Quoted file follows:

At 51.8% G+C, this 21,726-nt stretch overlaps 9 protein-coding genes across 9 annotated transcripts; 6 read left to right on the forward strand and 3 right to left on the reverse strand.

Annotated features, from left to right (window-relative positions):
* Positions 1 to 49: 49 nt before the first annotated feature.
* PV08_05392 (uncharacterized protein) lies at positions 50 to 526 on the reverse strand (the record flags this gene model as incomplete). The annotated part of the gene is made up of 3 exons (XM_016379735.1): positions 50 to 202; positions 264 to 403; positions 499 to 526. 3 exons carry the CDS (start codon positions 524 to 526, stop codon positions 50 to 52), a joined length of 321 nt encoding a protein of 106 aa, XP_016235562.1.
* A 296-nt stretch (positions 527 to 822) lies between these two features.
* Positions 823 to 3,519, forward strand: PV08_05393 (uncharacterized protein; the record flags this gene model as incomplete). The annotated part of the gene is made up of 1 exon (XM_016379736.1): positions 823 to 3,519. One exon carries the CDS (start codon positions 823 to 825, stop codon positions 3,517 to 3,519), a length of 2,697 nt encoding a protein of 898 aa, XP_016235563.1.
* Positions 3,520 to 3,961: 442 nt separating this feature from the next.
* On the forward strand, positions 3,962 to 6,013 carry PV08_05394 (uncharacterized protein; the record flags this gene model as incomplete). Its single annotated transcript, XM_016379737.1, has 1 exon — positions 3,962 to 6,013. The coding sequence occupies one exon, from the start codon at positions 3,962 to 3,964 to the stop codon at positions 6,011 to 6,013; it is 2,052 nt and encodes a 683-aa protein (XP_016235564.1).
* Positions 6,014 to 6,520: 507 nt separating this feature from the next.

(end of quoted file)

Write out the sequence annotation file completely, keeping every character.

At 51.8% G+C, this 21,726-nt stretch overlaps 9 protein-coding genes across 9 annotated transcripts; 6 read left to right on the forward strand and 3 right to left on the reverse strand.

Annotated features, from left to right (window-relative positions):
* Positions 1 to 49: 49 nt before the first annotated feature.
* PV08_05392 (uncharacterized protein) lies at positions 50 to 526 on the reverse strand (the record flags this gene model as incomplete). The annotated part of the gene is made up of 3 exons (XM_016379735.1): positions 50 to 202; positions 264 to 403; positions 499 to 526. 3 exons carry the CDS (start codon positions 524 to 526, stop codon positions 50 to 52), a joined length of 321 nt encoding a protein of 106 aa, XP_016235562.1.
* A 296-nt stretch (positions 527 to 822) lies between these two features.
* Positions 823 to 3,519, forward strand: PV08_05393 (uncharacterized protein; the record flags this gene model as incomplete). The annotated part of the gene is made up of 1 exon (XM_016379736.1): positions 823 to 3,519. One exon carries the CDS (start codon positions 823 to 825, stop codon positions 3,517 to 3,519), a length of 2,697 nt encoding a protein of 898 aa, XP_016235563.1.
* Positions 3,520 to 3,961: 442 nt separating this feature from the next.
* On the forward strand, positions 3,962 to 6,013 carry PV08_05394 (uncharacterized protein; the record flags this gene model as incomplete). Its single annotated transcript, XM_016379737.1, has 1 exon — positions 3,962 to 6,013. The coding sequence occupies one exon, from the start codon at positions 3,962 to 3,964 to the stop codon at positions 6,011 to 6,013; it is 2,052 nt and encodes a 683-aa protein (XP_016235564.1).
* Positions 6,014 to 6,520: 507 nt separating this feature from the next.